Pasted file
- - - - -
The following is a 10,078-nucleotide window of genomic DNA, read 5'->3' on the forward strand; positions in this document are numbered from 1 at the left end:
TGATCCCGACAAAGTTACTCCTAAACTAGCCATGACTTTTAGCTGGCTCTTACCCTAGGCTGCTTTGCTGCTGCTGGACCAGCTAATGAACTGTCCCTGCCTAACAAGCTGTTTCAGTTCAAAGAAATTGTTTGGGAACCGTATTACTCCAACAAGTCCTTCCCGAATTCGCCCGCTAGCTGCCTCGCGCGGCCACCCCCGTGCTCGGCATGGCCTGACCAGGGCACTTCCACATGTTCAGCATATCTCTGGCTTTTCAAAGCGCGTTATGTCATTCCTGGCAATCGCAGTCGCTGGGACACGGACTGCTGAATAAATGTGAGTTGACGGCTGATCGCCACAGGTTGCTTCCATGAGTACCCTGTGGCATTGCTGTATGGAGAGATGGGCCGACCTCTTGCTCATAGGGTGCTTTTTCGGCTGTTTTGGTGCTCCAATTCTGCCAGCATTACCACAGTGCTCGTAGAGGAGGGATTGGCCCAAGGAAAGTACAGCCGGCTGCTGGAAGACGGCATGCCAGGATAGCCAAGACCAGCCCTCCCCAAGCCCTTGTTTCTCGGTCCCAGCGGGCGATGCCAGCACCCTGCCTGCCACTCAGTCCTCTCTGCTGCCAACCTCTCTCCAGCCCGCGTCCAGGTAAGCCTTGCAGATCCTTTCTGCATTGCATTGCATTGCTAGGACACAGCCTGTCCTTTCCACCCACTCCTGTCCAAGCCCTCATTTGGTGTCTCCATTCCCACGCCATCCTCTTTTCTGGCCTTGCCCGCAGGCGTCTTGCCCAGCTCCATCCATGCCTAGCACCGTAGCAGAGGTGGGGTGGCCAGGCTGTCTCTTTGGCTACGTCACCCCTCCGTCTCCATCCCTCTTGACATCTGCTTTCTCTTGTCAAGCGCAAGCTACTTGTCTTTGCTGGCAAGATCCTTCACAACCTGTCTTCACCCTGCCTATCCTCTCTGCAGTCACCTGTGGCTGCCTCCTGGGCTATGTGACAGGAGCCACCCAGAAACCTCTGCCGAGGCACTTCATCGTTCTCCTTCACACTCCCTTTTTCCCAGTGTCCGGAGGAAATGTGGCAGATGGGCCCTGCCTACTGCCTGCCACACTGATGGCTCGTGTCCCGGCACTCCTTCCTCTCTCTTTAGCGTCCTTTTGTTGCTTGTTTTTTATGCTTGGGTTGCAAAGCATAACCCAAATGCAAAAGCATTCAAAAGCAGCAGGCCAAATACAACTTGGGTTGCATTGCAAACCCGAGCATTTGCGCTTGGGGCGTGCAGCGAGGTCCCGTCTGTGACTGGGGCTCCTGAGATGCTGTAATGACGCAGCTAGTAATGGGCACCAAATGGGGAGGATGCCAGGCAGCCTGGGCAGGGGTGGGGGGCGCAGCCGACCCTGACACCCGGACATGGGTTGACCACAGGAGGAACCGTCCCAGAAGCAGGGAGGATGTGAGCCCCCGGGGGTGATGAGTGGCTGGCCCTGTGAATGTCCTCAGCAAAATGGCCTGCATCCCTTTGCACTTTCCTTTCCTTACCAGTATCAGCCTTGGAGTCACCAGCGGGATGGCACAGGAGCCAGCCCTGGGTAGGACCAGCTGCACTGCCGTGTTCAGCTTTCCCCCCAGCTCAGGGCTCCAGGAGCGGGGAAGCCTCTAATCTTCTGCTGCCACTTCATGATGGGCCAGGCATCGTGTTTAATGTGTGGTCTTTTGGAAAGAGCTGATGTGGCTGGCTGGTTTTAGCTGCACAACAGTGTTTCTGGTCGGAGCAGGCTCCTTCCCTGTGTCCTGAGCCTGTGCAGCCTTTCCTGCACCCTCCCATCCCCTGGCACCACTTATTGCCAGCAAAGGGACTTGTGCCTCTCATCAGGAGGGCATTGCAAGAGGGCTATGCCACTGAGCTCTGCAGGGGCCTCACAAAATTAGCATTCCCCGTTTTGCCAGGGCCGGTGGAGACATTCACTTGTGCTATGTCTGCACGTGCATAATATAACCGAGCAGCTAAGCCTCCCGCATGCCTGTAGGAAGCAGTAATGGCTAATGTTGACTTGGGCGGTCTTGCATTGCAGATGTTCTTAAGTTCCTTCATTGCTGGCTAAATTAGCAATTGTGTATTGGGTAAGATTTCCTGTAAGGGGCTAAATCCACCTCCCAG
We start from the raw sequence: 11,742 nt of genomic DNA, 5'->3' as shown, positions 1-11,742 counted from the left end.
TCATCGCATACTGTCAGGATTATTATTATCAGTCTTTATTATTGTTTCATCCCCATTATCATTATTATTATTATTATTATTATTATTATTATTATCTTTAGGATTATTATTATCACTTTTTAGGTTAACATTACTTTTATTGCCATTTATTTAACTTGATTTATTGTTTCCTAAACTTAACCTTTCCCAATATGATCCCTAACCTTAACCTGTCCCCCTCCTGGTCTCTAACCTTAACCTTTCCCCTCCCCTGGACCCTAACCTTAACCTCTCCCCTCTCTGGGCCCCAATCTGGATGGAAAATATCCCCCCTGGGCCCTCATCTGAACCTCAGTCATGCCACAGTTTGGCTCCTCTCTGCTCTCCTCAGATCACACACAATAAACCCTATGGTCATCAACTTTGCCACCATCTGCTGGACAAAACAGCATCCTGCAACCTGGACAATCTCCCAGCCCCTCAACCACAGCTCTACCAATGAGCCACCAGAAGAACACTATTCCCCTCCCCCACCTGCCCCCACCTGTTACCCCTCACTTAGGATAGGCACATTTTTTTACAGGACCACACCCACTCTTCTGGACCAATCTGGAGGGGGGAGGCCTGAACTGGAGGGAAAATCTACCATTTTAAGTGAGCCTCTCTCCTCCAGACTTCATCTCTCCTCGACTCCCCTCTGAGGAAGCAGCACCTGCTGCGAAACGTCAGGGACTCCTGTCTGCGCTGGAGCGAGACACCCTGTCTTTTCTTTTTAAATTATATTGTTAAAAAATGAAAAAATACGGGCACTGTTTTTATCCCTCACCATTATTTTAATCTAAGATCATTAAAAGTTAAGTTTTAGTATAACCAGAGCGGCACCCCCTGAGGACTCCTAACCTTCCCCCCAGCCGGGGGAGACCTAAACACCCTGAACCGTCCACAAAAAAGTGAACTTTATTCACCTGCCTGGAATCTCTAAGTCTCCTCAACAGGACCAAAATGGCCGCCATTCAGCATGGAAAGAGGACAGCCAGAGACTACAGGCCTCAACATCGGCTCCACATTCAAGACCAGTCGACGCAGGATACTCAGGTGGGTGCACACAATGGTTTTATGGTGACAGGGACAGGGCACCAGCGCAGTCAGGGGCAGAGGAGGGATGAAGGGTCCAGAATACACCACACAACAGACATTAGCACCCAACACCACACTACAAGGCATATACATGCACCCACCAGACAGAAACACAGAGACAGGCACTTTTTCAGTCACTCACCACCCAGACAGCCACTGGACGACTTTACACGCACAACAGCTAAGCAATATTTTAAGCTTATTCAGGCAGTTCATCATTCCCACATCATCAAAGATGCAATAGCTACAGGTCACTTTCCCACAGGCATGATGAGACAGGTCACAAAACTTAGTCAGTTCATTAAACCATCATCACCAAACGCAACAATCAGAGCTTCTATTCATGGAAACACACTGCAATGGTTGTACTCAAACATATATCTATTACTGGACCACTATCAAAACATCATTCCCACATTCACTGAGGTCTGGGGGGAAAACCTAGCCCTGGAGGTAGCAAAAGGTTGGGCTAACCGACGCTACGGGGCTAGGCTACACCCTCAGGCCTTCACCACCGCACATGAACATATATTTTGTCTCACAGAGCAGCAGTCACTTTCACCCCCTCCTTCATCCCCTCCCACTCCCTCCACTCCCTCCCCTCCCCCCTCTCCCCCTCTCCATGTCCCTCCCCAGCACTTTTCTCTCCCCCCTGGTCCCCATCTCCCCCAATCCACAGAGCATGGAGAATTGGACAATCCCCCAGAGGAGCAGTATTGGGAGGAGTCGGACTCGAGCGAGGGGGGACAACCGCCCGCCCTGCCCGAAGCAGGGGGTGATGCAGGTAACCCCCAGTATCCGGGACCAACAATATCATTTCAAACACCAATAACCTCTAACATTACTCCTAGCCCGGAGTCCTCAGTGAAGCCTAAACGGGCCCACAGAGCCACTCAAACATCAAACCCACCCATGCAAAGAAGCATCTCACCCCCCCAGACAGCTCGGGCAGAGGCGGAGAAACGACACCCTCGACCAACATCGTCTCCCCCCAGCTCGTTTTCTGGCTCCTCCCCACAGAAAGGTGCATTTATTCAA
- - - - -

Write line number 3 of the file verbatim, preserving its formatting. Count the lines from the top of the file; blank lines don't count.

We start from the raw sequence: 11,742 nt of genomic DNA, 5'->3' as shown, positions 1-11,742 counted from the left end.